Medics in Acholi sub-region, Uganda have expressed concern over the growing number of teenage girls and women carrying out unsafe abortions in the region.
This is as a result of a report showing that a total of 14,530 cases of post-abortion care were registered in various health facilities between 2020 and 2021 alone. Nearly half of those who had to be treated, were so seriously endangered that they had to be admitted. The number of those who aborted successfully and did not require medical care afterwards is not given.
The report captured from health facilities in the districts of Nwoya, Omoro, Pader, Kitgum, Lamwo, Gulu, Amuru, and Agago, indicated that 2,922 (38 percent) of the abortion cases registered in Out Patient Department (OPD) were teenagers. Out of the total cases registered, 7,729 cases were registered in OPD while 6,801 were from the inpatient department.
Gulu district health officer, Yoweri Idiba said there is an indication that close to 4,000 cases of induced and non-induced abortion are being registered in the region annually. He opined that the Covid-19 pandemic period that saw the government closing down learning institutions contributed greatly to the rise in teenage pregnancies and unsafe abortion mostly in rural areas.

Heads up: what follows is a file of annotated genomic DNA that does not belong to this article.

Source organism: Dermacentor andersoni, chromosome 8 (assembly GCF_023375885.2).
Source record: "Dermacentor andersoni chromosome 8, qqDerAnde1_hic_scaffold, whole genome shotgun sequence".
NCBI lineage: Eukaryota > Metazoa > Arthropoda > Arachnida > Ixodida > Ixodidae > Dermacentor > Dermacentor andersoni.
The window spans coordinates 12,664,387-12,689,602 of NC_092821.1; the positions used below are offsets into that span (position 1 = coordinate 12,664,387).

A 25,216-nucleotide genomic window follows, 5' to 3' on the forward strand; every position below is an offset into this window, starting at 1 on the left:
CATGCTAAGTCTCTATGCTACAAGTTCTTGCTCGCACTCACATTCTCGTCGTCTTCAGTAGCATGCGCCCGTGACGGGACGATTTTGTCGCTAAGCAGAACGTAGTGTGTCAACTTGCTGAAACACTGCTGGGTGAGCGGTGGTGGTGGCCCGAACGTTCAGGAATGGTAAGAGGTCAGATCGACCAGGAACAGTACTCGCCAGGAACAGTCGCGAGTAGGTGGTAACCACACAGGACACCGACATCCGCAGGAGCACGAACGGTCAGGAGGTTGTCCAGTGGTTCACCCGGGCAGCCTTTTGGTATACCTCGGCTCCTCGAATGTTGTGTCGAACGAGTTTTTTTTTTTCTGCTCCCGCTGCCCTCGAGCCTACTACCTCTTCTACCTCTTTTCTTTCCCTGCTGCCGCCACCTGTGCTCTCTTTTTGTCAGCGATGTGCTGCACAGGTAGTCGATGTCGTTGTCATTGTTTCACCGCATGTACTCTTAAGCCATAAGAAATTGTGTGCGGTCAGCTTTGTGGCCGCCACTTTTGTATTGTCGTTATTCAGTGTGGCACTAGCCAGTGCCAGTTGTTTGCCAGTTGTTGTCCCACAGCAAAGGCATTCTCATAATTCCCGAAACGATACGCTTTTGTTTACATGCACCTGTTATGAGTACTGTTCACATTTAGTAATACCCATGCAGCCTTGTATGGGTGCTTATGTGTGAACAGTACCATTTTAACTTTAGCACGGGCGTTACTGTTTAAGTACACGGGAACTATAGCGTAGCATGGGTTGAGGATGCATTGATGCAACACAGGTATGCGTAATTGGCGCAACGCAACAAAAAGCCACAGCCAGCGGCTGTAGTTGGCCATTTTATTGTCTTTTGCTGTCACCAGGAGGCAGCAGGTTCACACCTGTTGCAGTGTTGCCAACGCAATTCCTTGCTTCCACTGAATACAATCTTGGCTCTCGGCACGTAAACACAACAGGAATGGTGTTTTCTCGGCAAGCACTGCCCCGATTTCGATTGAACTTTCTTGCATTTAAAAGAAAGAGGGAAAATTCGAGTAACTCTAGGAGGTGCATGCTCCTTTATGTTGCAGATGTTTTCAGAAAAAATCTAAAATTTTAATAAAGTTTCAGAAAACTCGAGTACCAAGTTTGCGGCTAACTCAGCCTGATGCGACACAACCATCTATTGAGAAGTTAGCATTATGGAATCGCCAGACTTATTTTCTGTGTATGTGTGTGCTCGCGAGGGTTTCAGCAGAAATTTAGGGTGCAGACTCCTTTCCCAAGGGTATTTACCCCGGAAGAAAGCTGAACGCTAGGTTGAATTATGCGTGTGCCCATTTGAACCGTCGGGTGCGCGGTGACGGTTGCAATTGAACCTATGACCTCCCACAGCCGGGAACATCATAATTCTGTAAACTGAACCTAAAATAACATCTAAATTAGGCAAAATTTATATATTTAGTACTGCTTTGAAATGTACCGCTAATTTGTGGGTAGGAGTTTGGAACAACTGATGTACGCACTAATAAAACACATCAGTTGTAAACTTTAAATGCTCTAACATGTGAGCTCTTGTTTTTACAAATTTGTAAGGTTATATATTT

“The trend is increasing, so it’s a challenge, every year over 2,000 children are lost through abortion both induced and non-induced which is a big challenge because its climbing up,” Idiba lamented.
Meanwhile, the region also grappled with increasing cases of teenage pregnancy whether it ends in abortion or not. For instance, in Gulu city alone, between July 2020 to June 2021, a total of 1,675 cases of teenage pregnancy were registered while between June 2021 to date, 1354 cases were recorded.
Also, in Gulu district, a total of 2,186 teenage pregnancy cases have been registered from July 2020 to date. Early this year, medics in Gulu district and Gulu city tasked the local government leaders in the region to regulate the sale of abortion-inducing drugs owing to several complications that resulted from its usage among teenage girls and women.